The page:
The Supreme Court’s Busy August

In the last ten days, the Supreme Court, nearing the end of its term, has issued a number of opinions.  It has been hard to keep up with them all.  To catch up, here are brief summaries of the Court’s recent rulings:

Meehan v. Antonellis, 226 N.J. 216 (2016).  In an opinion by Judge Cuff, a unanimous Court reversed the dismissal of a complaint in a dental malpractice case.  That dismissal was based on a ruling that plaintiff was required to submit an affidavit of merit from a practitioner with like credentials to that of defendant, as called for by the Patients First Act, N.J.S.A. 2A:53A-41, which plaintiff had not done.  The Court ruled that the Patients First Act requirements apply only to medical malpractice cases.  In other cases, section 27 of the Affidavit of Merit statute, N.J.S.A. 2A:53A-27, governs, and that provision does not require like credentials.  Plaintiff satisfied that standard, and the Court reversed and remanded for further proceedings.

Northwest Bergen Cty. Utilities Auth. v. Donovan, 226 N.J. 432 (2016).  This case concerned the power of the defendant county executive to take various actions related to the commissioners of plaintiff utilities authority.  The actions in question were (1) removal of certain commissioners, (2) vetoing a $5,000 stipend that the authority sought to provide to commissioners, and (3) vetoing health benefits for the commissioners.  Writing for the majority, Justice LaVecchia ruled that the executive had exceeded her powers in taking the first two actions, but not the third.

Justices Patterson and Solomon each concurred in part and dissented in part.  They both agreed that the county executive had the power to veto health benefits.  Justice Patterson also agreed that the executive lacked power to remove commissioners, but would have ruled that the executive had the authority to veto the health benefits.   Justice Solomon would have ruled that the executive had the power to take all three of the actions in question.

Puglia v. Elk Pipeline, Inc., 226 N.J. 258 (2016).  In this case, Justice LaVecchia wrote for a unanimous Court.  The issue was whether plaintiff’s whistleblower claims under the Conscientious Employee Protection Act, N.J.S.A. 34:19-1 to -14, were preempted by either of two federal statutes, section 301 of the Labor Management Relations Act, 29 U.S.C. §185(a), or the National Labor Relations Act, 29 U.S.C. §§157, 158.  Preemption was argued because the whistleblower claims arose out of plaintiffs’ complaints about wage and hour requirements.  The trial court granted summary judgment against plaintiff, agreeing that there was preemption.  The Appellate Division affirmed.  The Supreme Court reversed and rejected preemption.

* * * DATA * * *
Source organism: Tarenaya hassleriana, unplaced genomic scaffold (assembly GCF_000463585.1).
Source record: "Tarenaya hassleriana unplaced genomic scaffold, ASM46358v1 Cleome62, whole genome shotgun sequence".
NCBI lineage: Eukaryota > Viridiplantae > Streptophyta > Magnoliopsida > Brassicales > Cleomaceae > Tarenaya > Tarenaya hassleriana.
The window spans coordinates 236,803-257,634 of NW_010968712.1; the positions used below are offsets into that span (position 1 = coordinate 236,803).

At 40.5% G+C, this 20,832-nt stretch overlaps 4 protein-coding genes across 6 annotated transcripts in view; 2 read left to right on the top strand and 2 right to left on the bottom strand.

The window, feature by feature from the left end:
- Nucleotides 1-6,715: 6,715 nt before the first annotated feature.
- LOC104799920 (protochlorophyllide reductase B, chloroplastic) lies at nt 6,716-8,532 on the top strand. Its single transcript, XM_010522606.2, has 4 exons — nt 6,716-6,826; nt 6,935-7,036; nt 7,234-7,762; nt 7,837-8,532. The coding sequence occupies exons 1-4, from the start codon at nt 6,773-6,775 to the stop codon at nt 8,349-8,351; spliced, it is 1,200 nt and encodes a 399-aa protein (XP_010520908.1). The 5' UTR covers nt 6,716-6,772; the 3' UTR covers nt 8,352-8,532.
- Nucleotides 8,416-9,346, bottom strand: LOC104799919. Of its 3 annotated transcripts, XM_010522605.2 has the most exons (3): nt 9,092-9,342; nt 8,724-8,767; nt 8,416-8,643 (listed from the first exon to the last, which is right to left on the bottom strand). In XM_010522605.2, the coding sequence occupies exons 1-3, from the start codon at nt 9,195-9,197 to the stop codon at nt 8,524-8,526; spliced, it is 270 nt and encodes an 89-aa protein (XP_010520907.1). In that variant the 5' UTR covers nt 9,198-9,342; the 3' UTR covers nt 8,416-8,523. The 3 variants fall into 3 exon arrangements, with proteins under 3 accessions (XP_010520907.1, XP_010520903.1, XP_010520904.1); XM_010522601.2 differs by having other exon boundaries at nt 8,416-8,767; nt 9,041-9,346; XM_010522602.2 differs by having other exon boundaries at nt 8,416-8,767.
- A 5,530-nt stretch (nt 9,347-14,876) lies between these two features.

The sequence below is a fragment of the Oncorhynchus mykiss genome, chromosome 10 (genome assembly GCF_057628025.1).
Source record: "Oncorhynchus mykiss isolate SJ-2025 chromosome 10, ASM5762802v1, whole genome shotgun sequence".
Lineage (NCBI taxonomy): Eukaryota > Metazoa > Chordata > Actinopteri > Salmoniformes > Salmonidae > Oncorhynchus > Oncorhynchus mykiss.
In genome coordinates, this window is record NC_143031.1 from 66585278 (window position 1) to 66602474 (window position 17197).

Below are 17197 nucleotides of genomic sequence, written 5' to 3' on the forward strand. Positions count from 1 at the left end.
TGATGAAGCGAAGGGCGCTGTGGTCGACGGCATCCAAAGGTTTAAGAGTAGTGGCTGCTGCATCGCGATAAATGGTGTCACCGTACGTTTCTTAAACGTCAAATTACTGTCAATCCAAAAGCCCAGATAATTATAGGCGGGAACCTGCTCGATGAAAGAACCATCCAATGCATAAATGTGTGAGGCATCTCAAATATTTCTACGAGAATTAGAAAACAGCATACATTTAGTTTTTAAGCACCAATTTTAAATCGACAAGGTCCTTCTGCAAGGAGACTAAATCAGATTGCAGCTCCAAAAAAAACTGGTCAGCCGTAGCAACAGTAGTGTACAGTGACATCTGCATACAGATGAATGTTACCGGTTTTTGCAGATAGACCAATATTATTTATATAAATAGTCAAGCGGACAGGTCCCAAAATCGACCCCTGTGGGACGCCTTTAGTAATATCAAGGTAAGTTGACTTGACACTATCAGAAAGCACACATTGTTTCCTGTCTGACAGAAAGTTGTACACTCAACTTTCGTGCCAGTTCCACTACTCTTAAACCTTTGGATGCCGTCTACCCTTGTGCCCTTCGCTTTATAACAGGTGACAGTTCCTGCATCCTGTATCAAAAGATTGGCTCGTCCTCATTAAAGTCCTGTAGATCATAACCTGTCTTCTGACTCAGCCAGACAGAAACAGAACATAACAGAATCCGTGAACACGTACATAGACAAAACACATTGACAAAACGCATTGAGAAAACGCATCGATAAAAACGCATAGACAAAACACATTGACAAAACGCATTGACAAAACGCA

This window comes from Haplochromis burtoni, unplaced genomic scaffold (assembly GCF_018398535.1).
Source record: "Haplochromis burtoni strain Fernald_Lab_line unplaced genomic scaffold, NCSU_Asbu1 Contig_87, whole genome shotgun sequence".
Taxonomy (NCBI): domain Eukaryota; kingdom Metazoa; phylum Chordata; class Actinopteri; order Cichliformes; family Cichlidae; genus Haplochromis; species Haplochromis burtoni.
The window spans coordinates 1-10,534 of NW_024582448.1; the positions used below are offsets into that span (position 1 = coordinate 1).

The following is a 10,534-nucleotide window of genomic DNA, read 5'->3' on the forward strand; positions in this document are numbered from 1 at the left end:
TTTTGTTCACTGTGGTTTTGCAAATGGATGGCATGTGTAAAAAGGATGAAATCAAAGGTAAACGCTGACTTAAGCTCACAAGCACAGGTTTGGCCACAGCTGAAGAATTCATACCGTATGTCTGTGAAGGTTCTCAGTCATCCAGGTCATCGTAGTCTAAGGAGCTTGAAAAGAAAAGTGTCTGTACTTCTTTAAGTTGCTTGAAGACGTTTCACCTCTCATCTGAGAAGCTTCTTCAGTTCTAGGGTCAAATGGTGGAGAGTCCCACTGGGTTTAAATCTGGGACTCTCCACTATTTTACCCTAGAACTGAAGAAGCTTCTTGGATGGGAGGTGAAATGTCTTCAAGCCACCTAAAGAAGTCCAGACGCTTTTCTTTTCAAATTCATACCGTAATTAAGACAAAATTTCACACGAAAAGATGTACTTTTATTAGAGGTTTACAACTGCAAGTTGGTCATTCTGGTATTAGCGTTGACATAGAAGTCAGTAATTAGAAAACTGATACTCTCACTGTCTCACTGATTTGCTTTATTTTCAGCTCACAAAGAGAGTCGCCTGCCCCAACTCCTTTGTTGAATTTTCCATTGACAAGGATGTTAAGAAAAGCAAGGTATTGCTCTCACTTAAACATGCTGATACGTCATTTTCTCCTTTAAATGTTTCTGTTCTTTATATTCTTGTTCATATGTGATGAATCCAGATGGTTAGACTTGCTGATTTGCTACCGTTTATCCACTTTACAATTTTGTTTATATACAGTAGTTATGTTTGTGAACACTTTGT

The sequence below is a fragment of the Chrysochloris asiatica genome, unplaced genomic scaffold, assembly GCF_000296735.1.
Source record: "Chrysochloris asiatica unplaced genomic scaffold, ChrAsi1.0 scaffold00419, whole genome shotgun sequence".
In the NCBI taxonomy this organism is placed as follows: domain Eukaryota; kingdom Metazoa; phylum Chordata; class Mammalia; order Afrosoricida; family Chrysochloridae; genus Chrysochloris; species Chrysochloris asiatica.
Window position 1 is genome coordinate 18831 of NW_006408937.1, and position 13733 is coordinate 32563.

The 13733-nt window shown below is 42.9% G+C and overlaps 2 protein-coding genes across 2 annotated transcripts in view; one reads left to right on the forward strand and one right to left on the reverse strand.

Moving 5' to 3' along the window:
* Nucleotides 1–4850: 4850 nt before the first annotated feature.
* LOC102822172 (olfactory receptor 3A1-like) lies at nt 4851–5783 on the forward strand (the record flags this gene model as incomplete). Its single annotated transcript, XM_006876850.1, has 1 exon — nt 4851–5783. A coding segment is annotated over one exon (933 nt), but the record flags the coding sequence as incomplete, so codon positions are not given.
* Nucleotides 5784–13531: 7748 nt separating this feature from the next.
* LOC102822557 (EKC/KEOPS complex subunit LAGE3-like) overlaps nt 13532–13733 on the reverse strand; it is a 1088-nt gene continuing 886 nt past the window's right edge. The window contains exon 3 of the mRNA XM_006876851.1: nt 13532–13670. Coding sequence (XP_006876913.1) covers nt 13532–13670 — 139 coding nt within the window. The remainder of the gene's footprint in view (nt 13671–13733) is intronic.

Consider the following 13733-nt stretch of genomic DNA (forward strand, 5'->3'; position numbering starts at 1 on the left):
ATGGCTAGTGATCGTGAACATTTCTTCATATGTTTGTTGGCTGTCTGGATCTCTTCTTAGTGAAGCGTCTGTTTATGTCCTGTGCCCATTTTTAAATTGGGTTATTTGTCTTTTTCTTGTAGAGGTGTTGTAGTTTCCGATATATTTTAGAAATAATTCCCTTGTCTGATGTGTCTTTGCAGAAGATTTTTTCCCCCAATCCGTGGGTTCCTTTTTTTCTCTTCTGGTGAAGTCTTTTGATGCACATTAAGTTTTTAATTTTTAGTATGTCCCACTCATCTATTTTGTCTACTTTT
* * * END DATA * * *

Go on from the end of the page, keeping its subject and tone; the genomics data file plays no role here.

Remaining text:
Parsons v. Mullica Tp. Bd. of Educ., 226 N.J. 297 (2016).  The issue in this case was whether a specific immunity under the Tort Claims Act, N.J.S.A. 59:6-4, which protects public entities and employees against liability for failing to conduct an adequate physical or mental examination to determine whether the person being examined has a disease or condition that would pose a hazard to himself or herself or others, applies to a failure to timely communicate the results of such an examination.  The Law Division denied defendants’ motion for summary judgment, which was based on the immunity provision of N.J.S.A. 59:6-4.  The Appellate Division reversed, and a unanimous Supreme Court affirmed that the immunity covered the case.  Justice Fernandez-Vina wrote the Court’s opinion.

State in the Interest of N.H., 226 N.J. 242 (2016).  Chief Justice Rabner wrote a unanimous opinion for the Court in this case.  The issue was whether a juvenile whose criminal case is transferred to adult court is entitled to full discovery.  The Court ruled that full discovery is required.  The brevity of this summary should not lead anyone to underestimate the importance of the Court’s ruling in this case.

The Court will continue its spate of important opinions on Monday, when it is scheduled to issue its ruling in In re Reglan Litigation.  The question presented there, as phrased by the Supreme Court Clerk’s Office, is “Are claims failure-to-warn claims against manufacturers of a generic prescription drug preempted by federal law?”  Federal preemption of state court claims relating to pharmaceuticals comes up often, including here.  This opinion has been eagerly awaited.

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